Revenue gets tough on PC misuse

The Inland Revenue has sacked two staff for misusing their computers in a crack-down that could see tax officers disciplined for...

The Inland Revenue has sacked two staff for misusing their computers in a crack-down that could see tax officers disciplined for as little as e-mailing a greeting card.

An internal notice issued to tens of thousands of tax officials, signed by the Revenue's chairman Nick Montagu and Graham Steel, group secretary of the public sector union PCS, said they are "concerned about the number of instances of people misusing computers".

In January, Computer Weekly revealed that Revenue staff had been browsing the records of celebrities and other taxpayers. In rare cases staff sold information they had obtained illicitly.

Now the Revenue has issued a new IT security policy. It said, "There have been a number of instances where people have accessed customer records without authorityÉ You should be in no doubt that such misuse of computers will be regarded as a serious disciplinary matter. Two members of staff were recently dismissed following an investigation into their use of computers."

Although the Revenue accepted that some staff may have misused their computers without any knowledge of the department's IT security policy, it said, "From now on we will assume that everyone is familiar with the policy."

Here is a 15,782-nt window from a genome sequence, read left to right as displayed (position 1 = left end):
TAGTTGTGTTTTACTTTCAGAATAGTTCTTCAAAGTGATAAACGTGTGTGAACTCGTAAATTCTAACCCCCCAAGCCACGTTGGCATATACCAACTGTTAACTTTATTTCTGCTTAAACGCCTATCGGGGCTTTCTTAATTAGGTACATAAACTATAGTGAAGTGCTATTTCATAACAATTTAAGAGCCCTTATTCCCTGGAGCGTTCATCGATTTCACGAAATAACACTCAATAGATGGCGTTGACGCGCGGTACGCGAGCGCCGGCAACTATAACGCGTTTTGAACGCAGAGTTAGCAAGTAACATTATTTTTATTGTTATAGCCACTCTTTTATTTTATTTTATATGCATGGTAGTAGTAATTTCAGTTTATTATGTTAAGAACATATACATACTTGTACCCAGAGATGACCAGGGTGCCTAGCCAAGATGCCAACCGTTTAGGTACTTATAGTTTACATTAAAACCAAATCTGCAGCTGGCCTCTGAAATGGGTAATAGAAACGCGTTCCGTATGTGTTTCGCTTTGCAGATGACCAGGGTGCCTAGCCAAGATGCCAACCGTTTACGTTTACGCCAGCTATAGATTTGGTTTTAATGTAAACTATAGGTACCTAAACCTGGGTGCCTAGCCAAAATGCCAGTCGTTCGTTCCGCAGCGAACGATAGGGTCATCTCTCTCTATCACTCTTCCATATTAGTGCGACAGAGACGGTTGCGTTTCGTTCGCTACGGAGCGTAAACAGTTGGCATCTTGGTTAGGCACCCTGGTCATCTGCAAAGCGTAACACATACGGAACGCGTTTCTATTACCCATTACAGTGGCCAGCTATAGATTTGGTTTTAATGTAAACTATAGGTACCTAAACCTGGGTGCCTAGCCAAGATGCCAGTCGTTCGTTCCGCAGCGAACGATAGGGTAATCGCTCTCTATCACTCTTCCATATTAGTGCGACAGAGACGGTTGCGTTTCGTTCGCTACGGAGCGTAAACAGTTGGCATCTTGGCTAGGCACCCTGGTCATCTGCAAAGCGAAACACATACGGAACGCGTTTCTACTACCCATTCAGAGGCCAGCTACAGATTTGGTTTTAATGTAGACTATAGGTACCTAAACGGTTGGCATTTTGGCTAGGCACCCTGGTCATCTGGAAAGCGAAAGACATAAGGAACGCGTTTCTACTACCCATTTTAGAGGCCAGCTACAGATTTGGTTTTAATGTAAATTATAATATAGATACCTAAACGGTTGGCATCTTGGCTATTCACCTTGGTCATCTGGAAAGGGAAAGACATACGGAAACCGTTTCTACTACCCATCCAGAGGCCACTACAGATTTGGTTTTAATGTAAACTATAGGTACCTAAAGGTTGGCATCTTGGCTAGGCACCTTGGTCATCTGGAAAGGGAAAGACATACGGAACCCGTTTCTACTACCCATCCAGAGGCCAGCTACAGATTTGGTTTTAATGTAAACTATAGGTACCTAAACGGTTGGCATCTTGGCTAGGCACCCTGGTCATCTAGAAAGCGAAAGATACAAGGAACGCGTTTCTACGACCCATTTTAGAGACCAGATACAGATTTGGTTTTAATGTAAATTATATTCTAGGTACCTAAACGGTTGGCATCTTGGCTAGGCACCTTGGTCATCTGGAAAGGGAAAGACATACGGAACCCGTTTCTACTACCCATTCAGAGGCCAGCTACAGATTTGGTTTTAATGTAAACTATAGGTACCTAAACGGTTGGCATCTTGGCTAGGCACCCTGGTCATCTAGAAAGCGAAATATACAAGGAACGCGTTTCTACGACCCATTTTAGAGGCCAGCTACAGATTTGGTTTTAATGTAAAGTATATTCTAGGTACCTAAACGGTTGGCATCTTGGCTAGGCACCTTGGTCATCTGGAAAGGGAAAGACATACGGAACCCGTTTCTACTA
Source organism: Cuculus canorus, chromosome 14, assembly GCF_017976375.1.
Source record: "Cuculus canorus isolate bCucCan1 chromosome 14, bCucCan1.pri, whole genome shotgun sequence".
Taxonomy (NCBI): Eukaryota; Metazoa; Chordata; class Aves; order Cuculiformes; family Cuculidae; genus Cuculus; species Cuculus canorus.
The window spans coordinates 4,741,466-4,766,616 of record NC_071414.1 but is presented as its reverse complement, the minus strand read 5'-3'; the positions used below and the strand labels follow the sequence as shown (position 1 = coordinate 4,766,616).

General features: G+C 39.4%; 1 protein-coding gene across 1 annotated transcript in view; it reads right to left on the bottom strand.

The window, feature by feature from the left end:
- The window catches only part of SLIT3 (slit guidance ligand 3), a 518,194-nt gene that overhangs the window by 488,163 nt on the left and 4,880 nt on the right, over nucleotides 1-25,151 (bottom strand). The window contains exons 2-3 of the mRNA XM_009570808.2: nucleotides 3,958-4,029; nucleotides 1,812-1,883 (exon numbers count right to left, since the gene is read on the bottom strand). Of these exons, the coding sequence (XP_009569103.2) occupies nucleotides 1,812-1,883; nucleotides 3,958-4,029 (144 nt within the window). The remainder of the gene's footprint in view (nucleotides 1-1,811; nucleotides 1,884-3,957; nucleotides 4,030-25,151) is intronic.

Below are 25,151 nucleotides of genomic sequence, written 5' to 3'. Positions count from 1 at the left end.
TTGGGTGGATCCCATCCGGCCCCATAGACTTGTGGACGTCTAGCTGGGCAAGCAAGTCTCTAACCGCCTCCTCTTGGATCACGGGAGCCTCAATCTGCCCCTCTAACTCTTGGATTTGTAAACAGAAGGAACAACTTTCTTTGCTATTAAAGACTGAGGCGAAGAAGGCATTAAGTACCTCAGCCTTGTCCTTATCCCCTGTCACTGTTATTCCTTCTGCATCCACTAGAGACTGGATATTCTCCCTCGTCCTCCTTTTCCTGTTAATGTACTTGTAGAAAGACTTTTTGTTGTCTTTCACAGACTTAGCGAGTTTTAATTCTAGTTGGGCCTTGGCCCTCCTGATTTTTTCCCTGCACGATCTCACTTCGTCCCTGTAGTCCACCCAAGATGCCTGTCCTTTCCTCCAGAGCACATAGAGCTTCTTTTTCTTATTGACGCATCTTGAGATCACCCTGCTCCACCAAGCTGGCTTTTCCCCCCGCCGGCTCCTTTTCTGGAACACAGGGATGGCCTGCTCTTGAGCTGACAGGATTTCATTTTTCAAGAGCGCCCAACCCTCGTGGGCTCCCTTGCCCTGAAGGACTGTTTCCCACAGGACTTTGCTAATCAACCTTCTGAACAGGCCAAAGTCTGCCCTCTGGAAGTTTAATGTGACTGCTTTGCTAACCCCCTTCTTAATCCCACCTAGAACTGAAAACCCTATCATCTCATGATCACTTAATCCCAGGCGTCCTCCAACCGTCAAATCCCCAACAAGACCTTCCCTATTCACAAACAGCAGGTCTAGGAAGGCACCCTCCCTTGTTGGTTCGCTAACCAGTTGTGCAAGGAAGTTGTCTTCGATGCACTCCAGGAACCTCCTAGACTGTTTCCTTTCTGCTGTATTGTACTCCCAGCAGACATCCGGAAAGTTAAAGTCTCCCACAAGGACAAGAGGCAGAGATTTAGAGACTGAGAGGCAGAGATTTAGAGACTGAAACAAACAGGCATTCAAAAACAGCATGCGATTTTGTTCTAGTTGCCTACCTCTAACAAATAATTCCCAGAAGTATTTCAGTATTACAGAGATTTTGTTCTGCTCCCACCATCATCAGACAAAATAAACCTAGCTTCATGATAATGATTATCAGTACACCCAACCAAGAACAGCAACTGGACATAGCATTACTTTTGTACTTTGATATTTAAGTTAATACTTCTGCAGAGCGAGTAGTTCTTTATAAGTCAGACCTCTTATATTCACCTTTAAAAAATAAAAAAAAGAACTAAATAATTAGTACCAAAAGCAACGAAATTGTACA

Unacceptable computer misuse includes using e-mail to send "Christmas or other greeting cards". Staff must not send by e-mail "personal or non-business messages, no matter how short, to large numbers of people", or attach any file from a floppy disc without first checking it for viruses.

Banned uses of the internet include share dealing and buying goods for business use without authorisation. Unacceptable websites include those that contain material which breaches copyright, contains details of how to undertake hacking or is pornographic. Screensavers are also banned.

Unless there are strong mitigating circumstances, dismissal will be the normal penalty for "deliberately accessing a customer record without having a proper and legitimate business reason for doing so" or "misusing information from a customer record".

Montagu said the few staff who engaged in browsing the records of celebrities did so from curiosity, but they would be left in no doubt by the new security policy that the Revenue would take disciplinary action against them.

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